KARKEMIISH --ANCIENT CITY ENTWINED WITH CONFLICT, ANCIENT AND MODERN
The scene of a battle mentioned in the Bible, it lies smack on the border between Turkey and Syria, where civil war rages today. Twenty-first century Turkish sentries occupy an acropolis dating back more than 5,000 years, and the ruins were recently de-mined. Visible from crumbling, earthen ramparts, a Syrian rebel flag flies in a town that regime forces fled just months ago.
A Turkish-Italian team is conducting the most extensive excavations there in nearly a century, building on the work of British Museum teams that included T.E.Lawrence, the adventurer known as Lawrence of Arabia. The plan is to open the site along the Euphrates river to tourists in late 2014.
The strategic city, its importance long known to scholars because of references in ancient texts, was under the sway of Hittites and other imperial rulers and independent kings. However, archaeological investigation there was halted by World War I, and then by hostilities between Turkish nationalists and French colonizers from Syria who built machine gun nests in its ramparts. Part of the frontier was mined in the 1950s, and in later years, creating deadly obstacles to archaeological inquiry at a site symbolic of modern strife and intrigue.
The project director is from the University of Bologna. Turkish military let archaeologists resume work last year for the first time since its troops occupied the site about 90 years ago. At around the same time, the Syrian uprising against President Bashar Assad was escalating. More than 100,000 Syrian refugees are sheltering in Turkish camps, and cross-border shelling last month sharpened tension between Syria and Turkey, which backs the rebellion along with its Western and Arab allies. Nuh Kocaslan, mayor of the nearby Turkish town of Karkamis, said he hoped the Syrian war would end "as soon as possible so that our region can find calm," and that the area urgently needs revenue from tourists, barred for now from Karkemish because it is designated a military zone.
Archaeologists say they felt secure during a 10-week season of excavation on the Turkish side of Karkemish that ended in late October. One big eruption of gunfire from the Syrian side turned out to be part of a wedding celebration. The team arrived in August, one month after Syrian insurgents ousted troops from the Syrian border town of Jarablous. A Syrian government airstrike near Jarablous killed at least eight people that same month.
About one-third of the 90-hectare (222-acre) archaeological site lies inside Syria and is therefore off-limits; construction and farming in Jarablous have encroached on what was the outer edge of the ancient city. Most discoveries have been made on what is now Turkish territory.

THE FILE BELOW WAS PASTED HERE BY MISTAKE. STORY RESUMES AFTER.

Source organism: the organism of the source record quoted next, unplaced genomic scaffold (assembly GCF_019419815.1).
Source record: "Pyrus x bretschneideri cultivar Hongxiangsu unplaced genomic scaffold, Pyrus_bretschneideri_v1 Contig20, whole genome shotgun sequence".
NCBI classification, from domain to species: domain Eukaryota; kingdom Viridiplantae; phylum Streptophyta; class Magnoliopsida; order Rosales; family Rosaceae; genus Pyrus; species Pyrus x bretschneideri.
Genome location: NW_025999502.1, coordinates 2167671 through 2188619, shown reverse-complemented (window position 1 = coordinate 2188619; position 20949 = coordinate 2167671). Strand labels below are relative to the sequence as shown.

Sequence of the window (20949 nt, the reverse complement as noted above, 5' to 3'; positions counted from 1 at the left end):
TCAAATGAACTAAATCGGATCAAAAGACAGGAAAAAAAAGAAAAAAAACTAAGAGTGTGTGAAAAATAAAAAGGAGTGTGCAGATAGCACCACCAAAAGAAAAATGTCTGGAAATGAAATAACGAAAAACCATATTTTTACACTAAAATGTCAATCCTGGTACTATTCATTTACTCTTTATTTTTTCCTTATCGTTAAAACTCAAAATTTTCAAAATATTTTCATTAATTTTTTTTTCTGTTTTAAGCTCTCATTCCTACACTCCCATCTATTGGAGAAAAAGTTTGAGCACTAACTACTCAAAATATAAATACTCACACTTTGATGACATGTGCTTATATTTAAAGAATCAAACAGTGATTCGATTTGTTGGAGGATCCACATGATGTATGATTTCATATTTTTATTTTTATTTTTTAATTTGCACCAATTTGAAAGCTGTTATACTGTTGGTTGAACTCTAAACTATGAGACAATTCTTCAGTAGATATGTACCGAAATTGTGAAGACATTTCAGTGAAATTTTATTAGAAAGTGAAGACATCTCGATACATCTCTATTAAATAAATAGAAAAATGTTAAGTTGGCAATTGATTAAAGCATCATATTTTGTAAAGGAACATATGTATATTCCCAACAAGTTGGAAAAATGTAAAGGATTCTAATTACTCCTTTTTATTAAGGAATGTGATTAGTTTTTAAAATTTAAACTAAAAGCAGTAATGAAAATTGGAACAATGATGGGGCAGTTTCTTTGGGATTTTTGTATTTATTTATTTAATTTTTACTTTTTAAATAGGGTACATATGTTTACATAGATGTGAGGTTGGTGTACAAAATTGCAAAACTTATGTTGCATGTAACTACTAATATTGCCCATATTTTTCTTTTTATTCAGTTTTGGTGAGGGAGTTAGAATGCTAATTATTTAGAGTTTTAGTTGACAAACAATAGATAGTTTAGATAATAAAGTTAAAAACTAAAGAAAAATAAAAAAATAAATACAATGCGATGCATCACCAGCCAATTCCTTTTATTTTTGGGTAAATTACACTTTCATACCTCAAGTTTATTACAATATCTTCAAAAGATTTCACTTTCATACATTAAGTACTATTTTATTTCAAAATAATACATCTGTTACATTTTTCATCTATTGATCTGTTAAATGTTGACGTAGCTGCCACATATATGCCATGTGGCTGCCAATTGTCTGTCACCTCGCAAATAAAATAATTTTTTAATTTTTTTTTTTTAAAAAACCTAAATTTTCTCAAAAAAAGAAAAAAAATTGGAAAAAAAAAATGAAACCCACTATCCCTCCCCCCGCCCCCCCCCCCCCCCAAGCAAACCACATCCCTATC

When a British team began work in 1911, the undivided area was part of the weakening Ottoman Empire. Germans nearby were constructing the Berlin-Baghdad railway, which traverses the ancient site along the border. Archaeologist C.L. Woolley and his assistant, Lawrence, found basalt and limestone slabs carved with soldiers, chariots, animals and kings; many are displayed today in the Museum of Anatolian Civilizations in Ankara, the Turkish capital. The remains of palaces and temples were also uncovered.
Lawrence wrote letters about making casts of Hittite inscriptions, mending pottery, photographing items, settling "blood feuds" among workers on the dig, a foray into gun-running in Beirut, and a sense of wonder on a visit to nearby Aleppo, today the scene of fierce battles in Syria's civil war.
"Aleppo is all compact of colour, and sense of line: you inhale Orient in lungloads, and glut your appetite with silks and dyed fantasies of clothes," he wrote. "Today there came in through the busiest vault in the bazaar a long caravan of 100 mules of Baghdad, marching in line rhythmically to the boom of two huge iron bells swinging under the belly of the foremost."
Lawrence later acquired fame for his role in an Arab revolt against the Ottomans, who allied with the Germans during World War I. Photographs of Lawrence in Arab garb, his later writing, and eventually the cinema epic "Lawrence of Arabia" elevated his legend.
In the ruins of the excavation house of its British predecessors, the Turkish-Italian team discovered old archaeological tools, statue fragments and a Roman mosaic. Elsewhere, they found a bronze cylinder seal inscribed with hieroglyphs that belonged to a town official and a bronze statuette of a god with a double-horned tiara and a skirt, along with a silver dagger set into the left hand.
"You do feel a connection with what has been written, with what has been found and, of course, with the people who were here," said Marchetti, whose team used a laser scanner to create digital models of artifacts. It got a more complete picture with satellite imagery as well as aerial photos taken from a kite.
Philologist Hasan Peker of Istanbul University, deputy director of the project, said he hoped to find the city's "royal archives" dating from the height of the Hittite empire more than 3,000 years ago. The team has asked the Turkish military for access to the acropolis, where a watch tower stands.
In 2009 and 2010, professor Tony Wilkinson, an archaeologist at Durham University in Britain, participated in a survey of the Syrian side of Karkemish. He could not return in 2011 because of the uprising. As late as May this year, Wilkinson said, Syrian colleagues from the archaeological museum in Aleppo reported that they were checking the Karkemish site.
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